In a US congressional hearing, JPMorgan CEO Jamie Dimon called Bitcoin and other cryptocurrencies a Ponzi scheme as the infamous US bank is one of the most active in the space blockchain.
Not a bitcoin fanatic, but blockchain is real
For years, Jamie Dimon, head of JPMorgan, a New York-based universal bank and the world leader in dollar trading, has never missed an opportunity to mock cryptocurrencies. We remember this statement from September 2017, in which Dimon describes Bitcoin as a “scam”. “It’s just not a real thing, it will be shut down eventually,” he said.
A few months later, Jamie Dimon said he regretted his comments and acknowledged the potential of the blockchain, not cryptocurrencies. He acknowledges that the technology is real. Recently he was asked to speak in the US Congress, and it seems that his position has not changed. He said bluntly: “I am a big skeptic about crypto tokens, you call them currencies like bitcoin. […] These are decentralized Ponzi schemes.”
After the collapse of the cryptocurrency in May and the collapse of the Terra blockchain and its stablecoin, many international regulators began to look into the situation with stablecoins, which faltered despite their promise of stability.
If Europe is moving in that direction with its proposed MiCa regulation aimed at regulating stablecoins, the United States is moving along with it as well. The United States continues to work on stablecoin legislation, and according to the latest bill presented by Bloomberg, it will be illegal to issue or create new “endogenously backed stablecoins.”
This is not the first time the JPMorgan boss has been critical of cryptocurrencies, especially bitcoin. In 2017, the latter accurately called the cryptocurrency queen a “scam” during the “bull market” phase (bull market), and later regretted his remarks a few months later.
Arguments that don’t work
To support his rhetoric, Jamie Dimon went on to talk about the loss of ecosystem capitalization while creating labels with unknown numbers in terms of ransomware, money laundering, and even sex trafficking.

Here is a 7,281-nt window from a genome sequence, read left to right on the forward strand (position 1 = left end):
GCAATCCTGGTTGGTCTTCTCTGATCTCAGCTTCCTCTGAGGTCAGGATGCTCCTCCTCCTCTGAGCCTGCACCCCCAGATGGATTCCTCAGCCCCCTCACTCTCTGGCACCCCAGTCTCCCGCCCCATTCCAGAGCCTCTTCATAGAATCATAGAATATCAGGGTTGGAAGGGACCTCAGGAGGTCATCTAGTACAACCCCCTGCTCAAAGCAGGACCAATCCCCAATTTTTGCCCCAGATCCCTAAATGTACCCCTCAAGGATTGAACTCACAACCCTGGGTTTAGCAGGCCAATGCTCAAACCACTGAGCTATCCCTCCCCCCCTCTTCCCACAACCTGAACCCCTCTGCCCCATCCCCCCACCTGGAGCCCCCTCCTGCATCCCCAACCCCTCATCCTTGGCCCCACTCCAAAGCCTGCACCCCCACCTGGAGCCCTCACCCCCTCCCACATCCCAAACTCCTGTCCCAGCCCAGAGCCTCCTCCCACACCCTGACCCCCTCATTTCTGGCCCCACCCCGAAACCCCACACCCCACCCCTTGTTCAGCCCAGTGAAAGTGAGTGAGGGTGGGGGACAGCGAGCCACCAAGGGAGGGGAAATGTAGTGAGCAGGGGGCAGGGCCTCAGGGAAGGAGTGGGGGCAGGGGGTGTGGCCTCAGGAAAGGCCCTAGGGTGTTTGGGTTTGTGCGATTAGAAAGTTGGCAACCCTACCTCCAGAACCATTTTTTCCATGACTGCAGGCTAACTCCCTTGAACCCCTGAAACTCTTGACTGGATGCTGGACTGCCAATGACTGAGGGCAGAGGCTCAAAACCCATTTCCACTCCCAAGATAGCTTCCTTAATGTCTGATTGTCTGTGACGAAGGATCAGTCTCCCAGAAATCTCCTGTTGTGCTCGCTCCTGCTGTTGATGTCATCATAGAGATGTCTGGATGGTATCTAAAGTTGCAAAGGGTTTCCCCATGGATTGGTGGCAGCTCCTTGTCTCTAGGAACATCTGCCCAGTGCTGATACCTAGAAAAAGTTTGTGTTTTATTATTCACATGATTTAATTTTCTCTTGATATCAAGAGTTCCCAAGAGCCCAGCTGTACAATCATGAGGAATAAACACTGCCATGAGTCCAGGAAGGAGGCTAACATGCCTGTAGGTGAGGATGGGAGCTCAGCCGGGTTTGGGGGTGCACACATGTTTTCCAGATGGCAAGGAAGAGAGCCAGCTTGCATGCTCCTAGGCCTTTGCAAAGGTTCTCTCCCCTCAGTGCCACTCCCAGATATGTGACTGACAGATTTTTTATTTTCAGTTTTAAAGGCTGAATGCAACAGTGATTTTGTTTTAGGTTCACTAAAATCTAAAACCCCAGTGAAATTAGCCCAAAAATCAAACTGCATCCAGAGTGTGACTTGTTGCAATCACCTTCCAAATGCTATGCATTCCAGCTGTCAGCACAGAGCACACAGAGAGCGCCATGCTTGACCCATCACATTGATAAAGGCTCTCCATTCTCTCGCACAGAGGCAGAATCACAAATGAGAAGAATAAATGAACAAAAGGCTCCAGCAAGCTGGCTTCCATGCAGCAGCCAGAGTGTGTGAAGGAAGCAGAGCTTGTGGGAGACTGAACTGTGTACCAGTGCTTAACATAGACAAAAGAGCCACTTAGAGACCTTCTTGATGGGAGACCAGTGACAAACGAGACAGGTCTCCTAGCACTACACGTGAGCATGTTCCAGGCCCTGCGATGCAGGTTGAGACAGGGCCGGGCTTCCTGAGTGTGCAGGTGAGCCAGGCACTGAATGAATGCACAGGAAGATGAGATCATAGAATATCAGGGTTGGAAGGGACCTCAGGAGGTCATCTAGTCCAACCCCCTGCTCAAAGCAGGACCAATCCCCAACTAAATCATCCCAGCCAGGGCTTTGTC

As reported by Cryptoast, while BTC cannot be taken away from it, the price of which has actually fallen by 70% since last November, here are a few examples of traditional finance that are showing equally impressive losses in the global economic environment:
- JPMorgan: -37% or $190 billion in capitalized losses since November 2021;
- Amazon: -40% since November 2021, $756 billion loss;
- Meta: -63% since September 2021, $647 billion loss.
Capitalized losses on these three stocks alone account for more than three-quarters of the $2 trillion lost to the entire cryptocurrency ecosystem.
While the devastating impact of the bear market cannot be denied, it is a reminder that cryptocurrencies are still a drop in the ocean of traditional finance and the current crisis is global.
These claims seem surprising given that JPMorgan is involved in the blockchain space. The latter even launched in 2019 its special token JPM Coin under its subsidiary Onyx, designed for payments and storage of cryptocurrencies.
Meanwhile, banking analysts remain relatively optimistic about the crypto environment despite the crypto winter. One of them, Takis Georgakopoulos, even thinks he has some interesting avenues to explore, including the tokenization of financial assets or even the metaverse and video games. Areas in which the bank intends to invest.